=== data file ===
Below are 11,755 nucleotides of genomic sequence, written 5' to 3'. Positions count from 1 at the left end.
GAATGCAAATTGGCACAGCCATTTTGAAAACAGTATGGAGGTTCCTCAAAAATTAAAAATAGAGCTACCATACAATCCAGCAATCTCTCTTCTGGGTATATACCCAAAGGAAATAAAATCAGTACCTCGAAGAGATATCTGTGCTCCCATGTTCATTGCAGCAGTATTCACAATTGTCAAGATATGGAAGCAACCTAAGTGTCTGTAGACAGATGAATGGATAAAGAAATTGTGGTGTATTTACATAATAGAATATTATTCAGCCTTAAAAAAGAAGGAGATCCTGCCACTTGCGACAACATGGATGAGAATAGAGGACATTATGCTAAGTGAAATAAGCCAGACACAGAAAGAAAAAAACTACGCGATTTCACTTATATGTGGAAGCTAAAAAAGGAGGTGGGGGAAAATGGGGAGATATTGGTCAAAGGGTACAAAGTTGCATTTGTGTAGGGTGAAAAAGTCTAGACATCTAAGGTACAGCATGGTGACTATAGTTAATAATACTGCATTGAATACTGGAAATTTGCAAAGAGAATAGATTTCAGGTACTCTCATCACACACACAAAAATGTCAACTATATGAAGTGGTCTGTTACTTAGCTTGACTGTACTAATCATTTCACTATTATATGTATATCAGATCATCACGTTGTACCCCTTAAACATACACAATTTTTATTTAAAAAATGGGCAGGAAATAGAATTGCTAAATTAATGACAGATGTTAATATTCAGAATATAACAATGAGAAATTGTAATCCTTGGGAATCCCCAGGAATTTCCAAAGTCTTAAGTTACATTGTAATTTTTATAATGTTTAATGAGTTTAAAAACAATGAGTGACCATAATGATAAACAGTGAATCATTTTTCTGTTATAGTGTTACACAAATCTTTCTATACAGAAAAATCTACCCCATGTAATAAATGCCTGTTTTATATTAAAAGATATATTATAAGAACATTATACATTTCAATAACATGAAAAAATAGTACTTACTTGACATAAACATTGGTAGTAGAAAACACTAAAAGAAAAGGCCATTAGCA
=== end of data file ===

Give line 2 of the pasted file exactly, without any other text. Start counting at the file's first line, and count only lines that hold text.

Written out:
GAATGCAAATTGGCACAGCCATTTTGAAAACAGTATGGAGGTTCCTCAAAAATTAAAAATAGAGCTACCATACAATCCAGCAATCTCTCTTCTGGGTATATACCCAAAGGAAATAAAATCAGTACCTCGAAGAGATATCTGTGCTCCCATGTTCATTGCAGCAGTATTCACAATTGTCAAGATATGGAAGCAACCTAAGTGTCTGTAGACAGATGAATGGATAAAGAAATTGTGGTGTATTTACATAATAGAATATTATTCAGCCTTAAAAAAGAAGGAGATCCTGCCACTTGCGACAACATGGATGAGAATAGAGGACATTATGCTAAGTGAAATAAGCCAGACACAGAAAGAAAAAAACTACGCGATTTCACTTATATGTGGAAGCTAAAAAAGGAGGTGGGGGAAAATGGGGAGATATTGGTCAAAGGGTACAAAGTTGCATTTGTGTAGGGTGAAAAAGTCTAGACATCTAAGGTACAGCATGGTGACTATAGTTAATAATACTGCATTGAATACTGGAAATTTGCAAAGAGAATAGATTTCAGGTACTCTCATCACACACACAAAAATGTCAACTATATGAAGTGGTCTGTTACTTAGCTTGACTGTACTAATCATTTCACTATTATATGTATATCAGATCATCACGTTGTACCCCTTAAACATACACAATTTTTATTTAAAAAATGGGCAGGAAATAGAATTGCTAAATTAATGACAGATGTTAATATTCAGAATATAACAATGAGAAATTGTAATCCTTGGGAATCCCCAGGAATTTCCAAAGTCTTAAGTTACATTGTAATTTTTATAATGTTTAATGAGTTTAAAAACAATGAGTGACCATAATGATAAACAGTGAATCATTTTTCTGTTATAGTGTTACACAAATCTTTCTATACAGAAAAATCTACCCCATGTAATAAATGCCTGTTTTATATTAAAAGATATATTATAAGAACATTATACATTTCAATAACATGAAAAAATAGTACTTACTTGACATAAACATTGGTAGTAGAAAACACTAAAAGAAAAGGCCATTAGCA